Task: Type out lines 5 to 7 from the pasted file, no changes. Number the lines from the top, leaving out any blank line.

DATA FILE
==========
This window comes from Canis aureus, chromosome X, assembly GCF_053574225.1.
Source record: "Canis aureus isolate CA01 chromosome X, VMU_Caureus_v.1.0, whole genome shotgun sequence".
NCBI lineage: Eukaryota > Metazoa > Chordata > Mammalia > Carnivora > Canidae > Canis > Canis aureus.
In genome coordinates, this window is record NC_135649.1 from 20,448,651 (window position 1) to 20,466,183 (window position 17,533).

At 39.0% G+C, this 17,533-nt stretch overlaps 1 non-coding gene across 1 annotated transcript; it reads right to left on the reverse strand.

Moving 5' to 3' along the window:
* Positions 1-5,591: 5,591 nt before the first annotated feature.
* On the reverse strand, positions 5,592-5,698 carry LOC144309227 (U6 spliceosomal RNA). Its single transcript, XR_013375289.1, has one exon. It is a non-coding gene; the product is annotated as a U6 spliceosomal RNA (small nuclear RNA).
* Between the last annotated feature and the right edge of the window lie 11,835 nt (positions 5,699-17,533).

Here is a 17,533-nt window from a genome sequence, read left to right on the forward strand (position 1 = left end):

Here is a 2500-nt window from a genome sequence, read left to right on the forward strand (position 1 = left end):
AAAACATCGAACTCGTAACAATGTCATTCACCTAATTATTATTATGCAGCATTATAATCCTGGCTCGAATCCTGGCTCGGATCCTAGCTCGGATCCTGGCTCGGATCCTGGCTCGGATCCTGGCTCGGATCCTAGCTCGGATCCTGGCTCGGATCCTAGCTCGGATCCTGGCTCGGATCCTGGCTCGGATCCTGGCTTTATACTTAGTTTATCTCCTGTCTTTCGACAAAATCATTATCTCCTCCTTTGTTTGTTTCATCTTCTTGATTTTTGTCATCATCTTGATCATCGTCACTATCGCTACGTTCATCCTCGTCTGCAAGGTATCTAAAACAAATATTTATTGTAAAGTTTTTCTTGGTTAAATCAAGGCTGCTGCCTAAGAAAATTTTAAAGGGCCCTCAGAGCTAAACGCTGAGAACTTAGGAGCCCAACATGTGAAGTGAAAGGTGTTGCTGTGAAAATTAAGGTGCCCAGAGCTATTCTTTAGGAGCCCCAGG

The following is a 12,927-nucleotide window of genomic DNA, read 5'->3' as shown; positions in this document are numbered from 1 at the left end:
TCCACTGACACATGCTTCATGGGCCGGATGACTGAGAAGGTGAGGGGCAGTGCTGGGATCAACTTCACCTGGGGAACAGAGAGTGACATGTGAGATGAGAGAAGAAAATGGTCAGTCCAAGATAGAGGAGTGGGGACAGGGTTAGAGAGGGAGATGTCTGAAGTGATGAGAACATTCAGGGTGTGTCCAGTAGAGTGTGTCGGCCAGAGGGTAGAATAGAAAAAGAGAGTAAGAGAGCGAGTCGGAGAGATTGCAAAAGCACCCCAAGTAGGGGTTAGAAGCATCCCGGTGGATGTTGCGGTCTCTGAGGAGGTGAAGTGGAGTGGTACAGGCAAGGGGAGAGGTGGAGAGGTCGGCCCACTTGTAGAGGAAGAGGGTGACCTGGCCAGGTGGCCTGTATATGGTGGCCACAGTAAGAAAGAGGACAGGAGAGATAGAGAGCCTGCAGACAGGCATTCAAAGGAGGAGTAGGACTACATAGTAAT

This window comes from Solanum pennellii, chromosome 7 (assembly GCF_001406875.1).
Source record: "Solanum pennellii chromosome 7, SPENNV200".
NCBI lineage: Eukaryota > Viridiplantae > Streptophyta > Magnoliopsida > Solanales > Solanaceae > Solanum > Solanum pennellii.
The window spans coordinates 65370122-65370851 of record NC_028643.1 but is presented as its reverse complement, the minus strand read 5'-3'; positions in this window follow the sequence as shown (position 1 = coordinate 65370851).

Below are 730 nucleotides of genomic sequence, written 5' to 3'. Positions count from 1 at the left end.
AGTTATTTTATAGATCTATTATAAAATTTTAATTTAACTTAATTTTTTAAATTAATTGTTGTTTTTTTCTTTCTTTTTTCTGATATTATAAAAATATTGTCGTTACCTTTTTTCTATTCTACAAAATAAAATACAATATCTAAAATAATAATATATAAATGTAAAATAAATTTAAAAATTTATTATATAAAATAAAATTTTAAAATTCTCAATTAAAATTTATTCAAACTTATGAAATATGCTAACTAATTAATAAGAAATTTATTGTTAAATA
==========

At 39.0% G+C, this 17,533-nt stretch overlaps 1 non-coding gene across 1 annotated transcript; it reads right to left on the reverse strand.

Moving 5' to 3' along the window:
* Positions 1-5,591: 5,591 nt before the first annotated feature.